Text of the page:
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Book: D.B. Cooper was paratrooper who lived in MI, died in 2014

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(RNN) – In 1971, a man who came to be known as D.B. Cooper hijacked a Northwest Orient Airlines Flight 305 from Portland to Seattle by telling a flight attendant he had a bomb.

When the flight landed in Washington, he took a $200,000 ransom and four parachutes, and released all 36 passengers and two of the six-person crew. He then directed the remaining crew to fly on to Mexico City.

Sometime after the plane was again in the air, Cooper parachuted out and was never seen or heard from again.

Now a new book by a man who says he was Cooper’s best friend is claiming to reveal his true identity.

According to the book, “D.B. & Me: A Criminal, A Spy, My Best Friend,” Cooper was in fact ex-military paratrooper Walter Reca, and he lived out his life in Michigan following the infamous hijacking, and even became a “high-level covert intelligence operative.”  

The publisher of the book, Principia Media, held an event in Michigan on Thursday to reveal Cooper’s identity. Carl Laurin, the author, says has gathered evidence supporting his claim for more than a decade.

According to a news release from the publisher, Laurin made three hours of audio recordings with Reca in 2008, and additional evidence includes witness testimony, documentation related to the cash ransom, recollections of Reca’s late-life confessions, and even an article of clothing he supposedly wore during the jump.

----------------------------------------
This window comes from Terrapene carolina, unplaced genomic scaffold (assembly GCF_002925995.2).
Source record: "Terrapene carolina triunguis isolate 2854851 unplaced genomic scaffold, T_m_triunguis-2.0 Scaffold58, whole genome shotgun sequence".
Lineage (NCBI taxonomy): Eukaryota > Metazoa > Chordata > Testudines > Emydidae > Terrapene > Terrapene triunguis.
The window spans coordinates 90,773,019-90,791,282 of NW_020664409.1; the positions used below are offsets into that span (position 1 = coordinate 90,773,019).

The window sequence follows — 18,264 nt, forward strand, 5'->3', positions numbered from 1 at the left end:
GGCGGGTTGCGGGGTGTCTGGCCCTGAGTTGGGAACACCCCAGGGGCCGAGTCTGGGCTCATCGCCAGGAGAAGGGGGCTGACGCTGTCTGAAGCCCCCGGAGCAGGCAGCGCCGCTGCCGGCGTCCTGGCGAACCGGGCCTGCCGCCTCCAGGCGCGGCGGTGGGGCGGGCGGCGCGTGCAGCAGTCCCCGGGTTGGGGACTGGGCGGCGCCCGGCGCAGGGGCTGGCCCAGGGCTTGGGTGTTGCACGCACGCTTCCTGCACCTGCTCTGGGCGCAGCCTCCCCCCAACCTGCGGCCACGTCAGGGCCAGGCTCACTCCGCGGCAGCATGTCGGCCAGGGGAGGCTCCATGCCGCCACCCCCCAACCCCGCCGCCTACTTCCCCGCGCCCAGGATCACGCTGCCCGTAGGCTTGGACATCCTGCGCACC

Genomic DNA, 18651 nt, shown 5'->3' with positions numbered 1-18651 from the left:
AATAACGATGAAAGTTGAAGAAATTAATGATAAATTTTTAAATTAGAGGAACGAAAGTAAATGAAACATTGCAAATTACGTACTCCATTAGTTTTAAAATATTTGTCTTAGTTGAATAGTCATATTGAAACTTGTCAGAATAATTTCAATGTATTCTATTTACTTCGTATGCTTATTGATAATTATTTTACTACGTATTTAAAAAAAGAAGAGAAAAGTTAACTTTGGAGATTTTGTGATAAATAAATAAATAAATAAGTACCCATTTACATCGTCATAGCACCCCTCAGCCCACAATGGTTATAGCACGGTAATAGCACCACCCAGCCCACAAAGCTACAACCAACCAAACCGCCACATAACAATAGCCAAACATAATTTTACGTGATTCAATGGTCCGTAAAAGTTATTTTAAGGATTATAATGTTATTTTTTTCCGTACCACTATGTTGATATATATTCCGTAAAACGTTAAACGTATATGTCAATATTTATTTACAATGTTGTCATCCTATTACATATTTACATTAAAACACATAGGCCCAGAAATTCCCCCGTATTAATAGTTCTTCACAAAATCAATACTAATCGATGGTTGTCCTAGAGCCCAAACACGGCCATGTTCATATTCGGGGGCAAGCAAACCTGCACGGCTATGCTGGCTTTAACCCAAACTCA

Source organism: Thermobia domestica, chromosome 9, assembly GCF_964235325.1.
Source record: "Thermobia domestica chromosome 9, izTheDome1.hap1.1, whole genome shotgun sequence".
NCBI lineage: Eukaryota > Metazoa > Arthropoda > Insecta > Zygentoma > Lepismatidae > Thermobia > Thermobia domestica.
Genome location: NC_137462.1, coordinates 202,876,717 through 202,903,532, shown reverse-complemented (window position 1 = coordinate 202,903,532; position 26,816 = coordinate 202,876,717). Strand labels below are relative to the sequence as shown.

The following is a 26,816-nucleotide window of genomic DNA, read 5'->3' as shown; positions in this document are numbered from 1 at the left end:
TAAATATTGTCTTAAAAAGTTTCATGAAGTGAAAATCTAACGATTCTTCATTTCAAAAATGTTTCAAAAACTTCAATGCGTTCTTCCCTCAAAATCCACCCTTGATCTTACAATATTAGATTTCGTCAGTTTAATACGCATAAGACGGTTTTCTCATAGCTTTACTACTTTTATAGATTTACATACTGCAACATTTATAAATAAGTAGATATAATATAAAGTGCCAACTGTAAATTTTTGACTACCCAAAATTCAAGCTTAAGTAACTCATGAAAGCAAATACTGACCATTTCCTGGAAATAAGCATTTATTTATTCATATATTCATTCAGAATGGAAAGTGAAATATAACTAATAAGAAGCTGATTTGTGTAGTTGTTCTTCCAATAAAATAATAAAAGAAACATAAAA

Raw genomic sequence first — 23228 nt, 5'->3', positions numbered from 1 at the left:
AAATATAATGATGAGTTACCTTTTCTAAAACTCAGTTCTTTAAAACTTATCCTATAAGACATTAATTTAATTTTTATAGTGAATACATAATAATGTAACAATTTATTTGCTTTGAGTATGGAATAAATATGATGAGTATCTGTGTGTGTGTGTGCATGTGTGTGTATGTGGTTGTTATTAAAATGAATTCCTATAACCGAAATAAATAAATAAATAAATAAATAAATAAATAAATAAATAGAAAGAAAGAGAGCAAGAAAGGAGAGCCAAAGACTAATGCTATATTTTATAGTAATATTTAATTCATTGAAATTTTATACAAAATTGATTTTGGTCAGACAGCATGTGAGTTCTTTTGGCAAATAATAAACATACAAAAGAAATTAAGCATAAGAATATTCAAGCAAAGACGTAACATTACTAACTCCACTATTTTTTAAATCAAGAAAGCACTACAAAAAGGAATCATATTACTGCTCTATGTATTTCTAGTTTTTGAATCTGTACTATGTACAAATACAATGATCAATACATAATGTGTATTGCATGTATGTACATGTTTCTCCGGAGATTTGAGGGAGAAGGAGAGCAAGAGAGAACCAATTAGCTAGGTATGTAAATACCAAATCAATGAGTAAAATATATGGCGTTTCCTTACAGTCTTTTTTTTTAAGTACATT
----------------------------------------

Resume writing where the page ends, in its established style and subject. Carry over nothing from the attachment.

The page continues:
At a press conference in Grand Rapids on Thursday, Laurin explained how he told Reca in 2000 that he suspected he was Cooper.

“Almost-daily discussions over a 14-year period and more than three hours of audio recordings” confirmed his suspicion, according to the release.

An online obituary repository lists a Walter R. Reca as having died in Oscoda, MI, in 2014.

Laurin described him as a “daredevil, determined, fearless, and tough as nails” according to Grand Rapids Magazine.

Fox News reported that Reca acknowledged his identity as Cooper in the recordings, saying he “never even had a second thought” over the years about the daring escapade.

The only evidence ever recovered in the case was $5,800 from the ransom found along the Columbia River, and FBI agents on the case have said in the past there was reason to believe Cooper made an ill-fated decision to jump.

An agent who took over the case in 2007, Larry Carr, said that year:

"We originally thought Cooper was an experienced jumper, perhaps even a paratrooper,” says Special Agent Carr. “We concluded after a few years this was simply not true. No experienced parachutist would have jumped in the pitch-black night, in the rain, with a 200-mile-an-hour wind in his face, wearing loafers and a trench coat. It was simply too risky. He also missed that his reserve chute was only for training and had been sewn shut—something a skilled skydiver would have checked."

An FBI release in 2009 said Carr believed it was “highly unlikely that Cooper survived the jump.”

Carr believed Cooper worked loading cargo planes, and so would have had operating knowledge of parachutes, but not enough to complete a jump in such difficult conditions safely.

According to the FBI, others in the past claimed to be Cooper, as well.

A 2007 bureau release on the case said a man named Duane Weber confessed he was Cooper on his deathbed, but was later ruled out by DNA testing. Two others identified at various times, Kenneth Christiansen and Richard McCoy, didn’t match Cooper's physical description.

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